The habitat of this species is mixed woodland-savannah. Most nests are located in or adjacent to forested wetlands, such as large cypress strand swamps, mature slash pines on the fringes of swamps, wet flatwoods, and loblolly bay swamps. Most foraging occurs from high-altitude soaring over adjacent open to scrubby dry prairies, oak scrub, marsh, and mangrove savannah. Surprisingly for a Buteo, prey are mainly small birds such as Eastern Meadowlarks and Red-Winged Blackbirds, which are captured at the end of long, falcon-like vertical stoops.


The nests are made of sticks, lined with finer sticks and green leaves. They are quite large for the size of the bird, usually it nests in a cypress, but also in magnolia, gum, man-groves, and cabbage palms, at any height between 3and about 30 meter. Both birds build. The eggs are typical of the genus, sometimes unspotted dull white, but usually with brown spots and blotches. Laying dates: late January to early May.

Feeding habits

This bird eats mainly rodents, birds, and large lizards. Insects are also occasionally taken (wasps and grass hoppers).

Video Short-tailed Hawk


copyright: S. Behrens


This species has an extremely large range, and hence does not approach the thresholds for Vulnerable under the range size criterion (Extent of Occurrence <20,000 km2 combined with a declining or fluctuating range size, habitat extent/quality, or population size and a small number of locations or severe fragmentation). The population trend appears to be increasing, and hence the species does not approach the thresholds for Vulnerable under the population trend criterion (>30% decline over ten years or three generations). The population size is extremely large, and hence does not approach the thresholds for Vulnerable under the population size criterion (<10,000 mature individuals with a continuing decline estimated to be >10% in ten years or three generations, or with a specified population structure). For these reasons the species is evaluated as Least Concern.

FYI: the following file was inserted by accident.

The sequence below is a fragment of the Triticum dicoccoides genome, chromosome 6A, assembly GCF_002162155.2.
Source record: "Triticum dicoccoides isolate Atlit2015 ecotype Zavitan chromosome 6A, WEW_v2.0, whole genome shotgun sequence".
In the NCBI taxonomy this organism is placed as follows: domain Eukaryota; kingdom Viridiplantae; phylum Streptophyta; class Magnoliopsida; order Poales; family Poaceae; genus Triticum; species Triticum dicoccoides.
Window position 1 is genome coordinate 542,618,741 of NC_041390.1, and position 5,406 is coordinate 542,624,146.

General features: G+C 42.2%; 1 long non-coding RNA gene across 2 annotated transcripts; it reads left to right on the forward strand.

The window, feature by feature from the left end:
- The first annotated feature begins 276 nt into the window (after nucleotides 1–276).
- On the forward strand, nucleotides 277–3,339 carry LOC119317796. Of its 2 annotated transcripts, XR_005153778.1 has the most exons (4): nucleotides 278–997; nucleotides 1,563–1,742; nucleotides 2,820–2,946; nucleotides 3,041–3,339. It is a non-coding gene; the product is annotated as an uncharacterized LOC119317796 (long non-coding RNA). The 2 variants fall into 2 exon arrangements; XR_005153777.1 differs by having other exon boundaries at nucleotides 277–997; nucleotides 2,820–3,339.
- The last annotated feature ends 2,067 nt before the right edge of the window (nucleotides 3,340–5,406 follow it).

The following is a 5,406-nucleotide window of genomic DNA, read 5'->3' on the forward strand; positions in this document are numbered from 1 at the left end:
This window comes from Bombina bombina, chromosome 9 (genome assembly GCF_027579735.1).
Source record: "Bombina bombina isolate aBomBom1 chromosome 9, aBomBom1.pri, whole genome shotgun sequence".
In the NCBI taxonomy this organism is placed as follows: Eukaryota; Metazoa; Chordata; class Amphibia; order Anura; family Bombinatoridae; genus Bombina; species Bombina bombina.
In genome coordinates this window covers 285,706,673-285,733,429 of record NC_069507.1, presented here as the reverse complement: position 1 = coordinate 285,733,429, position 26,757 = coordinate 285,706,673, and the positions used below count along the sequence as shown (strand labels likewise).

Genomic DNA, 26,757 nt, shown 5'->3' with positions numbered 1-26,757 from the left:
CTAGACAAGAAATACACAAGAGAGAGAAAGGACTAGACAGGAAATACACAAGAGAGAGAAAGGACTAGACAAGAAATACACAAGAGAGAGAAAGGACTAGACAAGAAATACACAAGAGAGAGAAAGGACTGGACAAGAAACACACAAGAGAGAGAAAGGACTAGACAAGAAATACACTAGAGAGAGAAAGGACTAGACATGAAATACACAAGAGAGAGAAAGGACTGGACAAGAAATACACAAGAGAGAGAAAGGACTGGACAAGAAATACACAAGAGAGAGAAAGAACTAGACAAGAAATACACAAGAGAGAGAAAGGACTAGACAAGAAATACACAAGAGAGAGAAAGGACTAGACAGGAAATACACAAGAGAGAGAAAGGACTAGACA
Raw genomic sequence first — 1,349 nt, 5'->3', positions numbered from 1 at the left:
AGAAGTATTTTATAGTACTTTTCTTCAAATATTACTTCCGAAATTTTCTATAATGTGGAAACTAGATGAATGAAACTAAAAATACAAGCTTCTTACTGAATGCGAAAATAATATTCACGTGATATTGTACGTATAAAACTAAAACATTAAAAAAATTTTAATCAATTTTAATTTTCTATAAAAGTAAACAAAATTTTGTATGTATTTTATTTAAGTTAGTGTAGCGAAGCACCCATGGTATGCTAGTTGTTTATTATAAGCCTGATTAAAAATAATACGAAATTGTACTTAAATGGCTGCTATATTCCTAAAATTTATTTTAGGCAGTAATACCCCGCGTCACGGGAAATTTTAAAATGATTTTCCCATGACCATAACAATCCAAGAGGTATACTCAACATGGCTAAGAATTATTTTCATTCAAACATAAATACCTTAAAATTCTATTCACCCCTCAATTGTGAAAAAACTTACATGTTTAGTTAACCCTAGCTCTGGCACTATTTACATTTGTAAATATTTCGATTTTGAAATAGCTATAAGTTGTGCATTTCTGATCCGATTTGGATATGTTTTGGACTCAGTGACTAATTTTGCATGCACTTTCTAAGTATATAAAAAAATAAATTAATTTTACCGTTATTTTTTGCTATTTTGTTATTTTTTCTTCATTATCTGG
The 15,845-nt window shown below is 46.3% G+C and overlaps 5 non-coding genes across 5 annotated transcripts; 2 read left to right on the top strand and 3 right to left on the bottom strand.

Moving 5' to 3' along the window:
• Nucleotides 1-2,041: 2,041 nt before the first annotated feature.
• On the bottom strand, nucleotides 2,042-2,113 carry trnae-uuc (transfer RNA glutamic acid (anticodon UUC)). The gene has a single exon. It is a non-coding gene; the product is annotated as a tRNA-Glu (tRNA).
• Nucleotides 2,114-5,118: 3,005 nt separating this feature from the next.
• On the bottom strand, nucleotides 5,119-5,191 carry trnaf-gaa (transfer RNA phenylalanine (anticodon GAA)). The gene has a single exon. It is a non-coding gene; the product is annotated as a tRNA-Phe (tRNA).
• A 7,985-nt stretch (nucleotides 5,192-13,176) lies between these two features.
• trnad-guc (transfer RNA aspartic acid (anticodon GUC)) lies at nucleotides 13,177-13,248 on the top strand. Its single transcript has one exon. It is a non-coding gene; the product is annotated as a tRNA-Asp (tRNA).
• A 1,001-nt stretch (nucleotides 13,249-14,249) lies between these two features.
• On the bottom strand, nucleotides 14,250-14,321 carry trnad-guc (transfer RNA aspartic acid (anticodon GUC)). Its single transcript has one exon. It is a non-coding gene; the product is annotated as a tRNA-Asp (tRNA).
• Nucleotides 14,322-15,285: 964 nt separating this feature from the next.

Buteo brachyurus is widespread throughout south and central America. It is resident locally in peninsular Florida (USA), and from Sinaloa and Tamaulipas (Mexico) south through Belize, Guatemala, El Salvador, Honduras, Nicaragua, Costa Rica and Panama, to Colombia, Venezuela, Trinidad and Tobago, Guyana, Suriname, French Guiana, Ecuador, Peru, Bolivia, Argentina, Paraguay and Brazil.
Short-tailed Hawk status Least Concern


Florida population shifts to South part of state in winter, but apparently does not cross much water, and not recorded from Cuba. Situation in central America rather confusing, with coastal Mexican populations partly resident, but migratory flights reported in South Veracruz, and also in Honduras and Costa Rica, but not in Panama. No migration documented in rest of range, where presumably sedentary.

Distribution map

Short-tailed Hawk distribution range map


Title A feeding record of the Short-tailed Hawk Buteo brachyurus in its
southern range
Author(s): Alexander V. Christianini
Abstract: The Short-tailed Hawk Buteo brachyurus occurs from..[more]..
Source: Revista Brasileira de Ornitologia 13 (2):191-192

download full text (pdf)